(2) Wet Glass Method - Wet a piece of smooth clean glass with a mild water- detergent mix. Lay the So-Lite with the protective film side down. (Adhesive side down-but you still have the protective film in place.) Use a credit card squeegee to work the air bubbles from under the So-Lite. Tape a straight edge to the glass. Or if you are making a curved or complex shape put your template in place. Using a new x-acto knife blade, or single edge razor blade, smoothly slice the So-Lite in one continuous cut.

The water-detergent mix is made by adding a few drops of old-school dishwashing liquid to a quart of water. The exact mixture is not that precise. The detergent breaks the surface tension of the water and allows a better bond between the glass and the So-Lite.

Thanks, Bruce
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Old Jul 14, 2007, 11:04 PM
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Chapter 9: Covering Structure-to-Structure on Wing Bottom

When covering over open structure, So-Lite must be tacked down and sealed over adjoining solid structure. Solid wing structure includes ribs, leading edge, trailing edge, spar, wing tips and center section. Not all wings have spars or solid center sections. Sometimes is easier to cover half the wing at a time. Most often, but not always, it is most convenient to cover the bottom of the wing first, then the top.

This chapter 9 will show how to cover a wing using two pieces of So-Lite and covering half the wing at a time. Most electric plane wings can be covered using one piece of So-Lite extending across the entire wing span.

In Chapter 6, Covering Compound Curves, showed a heat-pull technique for making So-Lite conform to surfaces with curved edges. Guess what? Wing Tips are typically a veritable symphony of compound curves. The heat-pull technique can be used to make a nice smooth wing tip.

The steps in covering a wing are as follows:

(1) Cut the So-Lite to shape leaving 1" to 2" of excess on the leading and trailing edges, and 3" to 4" of excess at the wing tip. The large amount of excess at the wing tip is necessary so you can get a good grip on the So-Lite while heating and pulling the So-Lite around the curved wing tip. On the Dandy I needed about an 1" of excess at the wing root. The amount of excess you need at the wing root will vary depending on the wing configuration. It is better to have too much excess that you can trim, than to have too little.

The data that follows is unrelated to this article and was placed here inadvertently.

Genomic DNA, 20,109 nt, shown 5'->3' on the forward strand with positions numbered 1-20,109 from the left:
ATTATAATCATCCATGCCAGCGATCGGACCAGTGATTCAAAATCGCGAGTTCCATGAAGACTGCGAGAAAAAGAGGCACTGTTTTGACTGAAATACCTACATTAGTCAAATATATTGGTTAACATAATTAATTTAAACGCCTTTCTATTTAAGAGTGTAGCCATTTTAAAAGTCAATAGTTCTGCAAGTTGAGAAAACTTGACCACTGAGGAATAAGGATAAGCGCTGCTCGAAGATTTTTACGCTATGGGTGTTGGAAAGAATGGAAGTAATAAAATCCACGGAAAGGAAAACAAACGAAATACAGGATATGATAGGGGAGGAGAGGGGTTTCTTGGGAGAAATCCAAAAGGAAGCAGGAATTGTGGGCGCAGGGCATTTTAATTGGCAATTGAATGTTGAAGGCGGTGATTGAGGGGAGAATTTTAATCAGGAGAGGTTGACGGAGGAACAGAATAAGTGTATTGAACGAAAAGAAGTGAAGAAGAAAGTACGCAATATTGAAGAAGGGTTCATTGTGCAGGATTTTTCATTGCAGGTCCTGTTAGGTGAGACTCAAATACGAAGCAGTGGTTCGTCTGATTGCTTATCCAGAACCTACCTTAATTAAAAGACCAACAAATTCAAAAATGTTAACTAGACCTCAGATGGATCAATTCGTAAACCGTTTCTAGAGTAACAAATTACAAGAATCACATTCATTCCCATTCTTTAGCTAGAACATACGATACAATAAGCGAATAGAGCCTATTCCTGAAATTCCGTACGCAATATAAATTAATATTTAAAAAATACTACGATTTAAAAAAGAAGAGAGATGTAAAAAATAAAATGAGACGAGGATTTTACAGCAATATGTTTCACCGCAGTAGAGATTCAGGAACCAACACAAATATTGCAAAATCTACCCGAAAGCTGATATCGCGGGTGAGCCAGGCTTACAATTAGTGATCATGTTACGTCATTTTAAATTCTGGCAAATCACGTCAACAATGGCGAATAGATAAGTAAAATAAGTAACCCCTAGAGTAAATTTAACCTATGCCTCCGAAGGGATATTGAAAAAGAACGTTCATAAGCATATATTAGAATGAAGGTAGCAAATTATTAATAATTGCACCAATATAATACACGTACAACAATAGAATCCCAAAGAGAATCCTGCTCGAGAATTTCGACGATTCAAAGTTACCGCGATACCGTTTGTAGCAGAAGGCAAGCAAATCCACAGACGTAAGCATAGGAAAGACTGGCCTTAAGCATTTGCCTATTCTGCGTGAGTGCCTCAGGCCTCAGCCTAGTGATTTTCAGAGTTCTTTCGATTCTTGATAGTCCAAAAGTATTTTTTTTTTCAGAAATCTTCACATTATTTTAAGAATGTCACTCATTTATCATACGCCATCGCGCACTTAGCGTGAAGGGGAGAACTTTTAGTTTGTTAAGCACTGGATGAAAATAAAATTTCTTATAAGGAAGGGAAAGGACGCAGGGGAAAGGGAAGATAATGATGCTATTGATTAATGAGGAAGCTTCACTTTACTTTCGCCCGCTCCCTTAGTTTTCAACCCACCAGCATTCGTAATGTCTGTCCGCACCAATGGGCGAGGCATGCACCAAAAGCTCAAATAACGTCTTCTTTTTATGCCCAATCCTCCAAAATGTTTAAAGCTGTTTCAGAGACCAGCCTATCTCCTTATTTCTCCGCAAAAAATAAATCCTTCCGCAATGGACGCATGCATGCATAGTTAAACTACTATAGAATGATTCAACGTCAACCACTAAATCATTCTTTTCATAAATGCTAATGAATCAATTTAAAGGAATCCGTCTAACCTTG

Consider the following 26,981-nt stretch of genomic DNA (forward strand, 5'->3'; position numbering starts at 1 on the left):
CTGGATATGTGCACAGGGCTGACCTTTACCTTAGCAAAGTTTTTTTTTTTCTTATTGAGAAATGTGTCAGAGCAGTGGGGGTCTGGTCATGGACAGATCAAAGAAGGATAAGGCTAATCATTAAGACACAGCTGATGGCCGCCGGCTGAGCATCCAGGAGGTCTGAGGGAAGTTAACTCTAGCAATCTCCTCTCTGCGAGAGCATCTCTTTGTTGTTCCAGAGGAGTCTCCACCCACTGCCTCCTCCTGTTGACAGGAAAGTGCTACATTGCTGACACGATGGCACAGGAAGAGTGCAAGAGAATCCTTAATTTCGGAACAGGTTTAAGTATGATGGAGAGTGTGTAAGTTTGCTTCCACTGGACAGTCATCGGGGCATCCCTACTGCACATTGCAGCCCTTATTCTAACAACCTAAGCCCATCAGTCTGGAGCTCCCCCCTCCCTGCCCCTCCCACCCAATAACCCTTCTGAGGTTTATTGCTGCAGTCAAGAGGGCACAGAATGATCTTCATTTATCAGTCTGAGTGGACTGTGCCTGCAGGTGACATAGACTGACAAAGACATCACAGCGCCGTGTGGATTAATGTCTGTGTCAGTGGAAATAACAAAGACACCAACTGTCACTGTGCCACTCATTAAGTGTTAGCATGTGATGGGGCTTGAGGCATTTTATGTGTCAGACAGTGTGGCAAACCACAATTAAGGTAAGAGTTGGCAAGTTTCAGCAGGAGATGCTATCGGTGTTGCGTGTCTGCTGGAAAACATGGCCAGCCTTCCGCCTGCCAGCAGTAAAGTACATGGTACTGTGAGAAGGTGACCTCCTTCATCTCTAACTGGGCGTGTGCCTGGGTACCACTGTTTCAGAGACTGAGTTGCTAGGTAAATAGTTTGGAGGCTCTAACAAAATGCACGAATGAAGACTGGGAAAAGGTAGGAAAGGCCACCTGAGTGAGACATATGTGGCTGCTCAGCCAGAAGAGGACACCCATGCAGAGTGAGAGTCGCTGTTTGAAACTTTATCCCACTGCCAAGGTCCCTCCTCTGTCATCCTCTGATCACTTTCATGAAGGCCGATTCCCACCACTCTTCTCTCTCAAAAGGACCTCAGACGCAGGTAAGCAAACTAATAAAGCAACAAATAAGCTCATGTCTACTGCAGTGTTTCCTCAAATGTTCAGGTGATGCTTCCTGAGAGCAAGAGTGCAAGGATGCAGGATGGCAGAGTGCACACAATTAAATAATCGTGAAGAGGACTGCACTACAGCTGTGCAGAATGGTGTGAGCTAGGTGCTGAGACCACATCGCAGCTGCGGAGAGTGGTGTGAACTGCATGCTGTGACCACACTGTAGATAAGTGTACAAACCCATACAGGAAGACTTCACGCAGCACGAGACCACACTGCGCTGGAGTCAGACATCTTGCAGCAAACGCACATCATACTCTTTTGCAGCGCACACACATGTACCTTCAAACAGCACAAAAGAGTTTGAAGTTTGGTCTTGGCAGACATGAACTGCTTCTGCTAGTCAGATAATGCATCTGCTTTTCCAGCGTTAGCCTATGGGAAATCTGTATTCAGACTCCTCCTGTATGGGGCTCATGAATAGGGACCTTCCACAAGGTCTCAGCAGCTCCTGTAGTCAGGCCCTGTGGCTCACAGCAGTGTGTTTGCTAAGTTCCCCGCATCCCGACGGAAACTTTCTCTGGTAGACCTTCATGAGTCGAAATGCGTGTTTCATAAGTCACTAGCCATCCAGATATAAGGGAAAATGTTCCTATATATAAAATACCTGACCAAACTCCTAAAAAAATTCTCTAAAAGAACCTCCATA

(2) Tack the So-Lite in place using a 195 to 200 degree F sealing iron. There is a general order that you want to tack the So-Lite down. You also want to stretch the So-Lite as you are taking it in place. Tack the inner edge first. Stretch the So-Lite toward the outer edge and tack. There will be wrinkles in the So-Lite running between the two tacks. Tack at the leading edge, then pull tight and tack at the trailing edge. The tacks at the leading and trailing edge will pull some of the wrinkles out that were between the first two tacks. You continue this process pulling the covering tight between tacks. You may have to heat a tack you have already done and pull it tight as you progress. The goal is to get a fairly smooth and wrinkle-free covering job prior to applying the shrinking heat. Do NOT Shrink the covering until both sides of the wing are covered!

(3) After completing the tacking of the wing covering, you are going to use the heat-pull technique to make the So-Lite conform to the wing tip. Use your heat gun or your blazing hot 240 degree trim iron to heat the So-Lite at the wing tip. As you pull on the hot So-Lite the So-Lite will around the wing tip. AS you work the hot So-Lite will adhere to the wing tip edge. When you are done the wing tip covering will be evenly distributed around the wing tip curvature. However, the So-Lite will have some wrinkles at the wing tip as the wing tip deflects toward the tension from the covering. When you cover the top wing tip, most of the wrinkles on the bottom wing tip will disappear.

(4) Seal the rest of the wing by rolling the So-Lite around the leading and trailing edge with your 195 to 200 degree sealing iron. I like to reseal and smooth edges with my blazing hot 240 degree trim iron.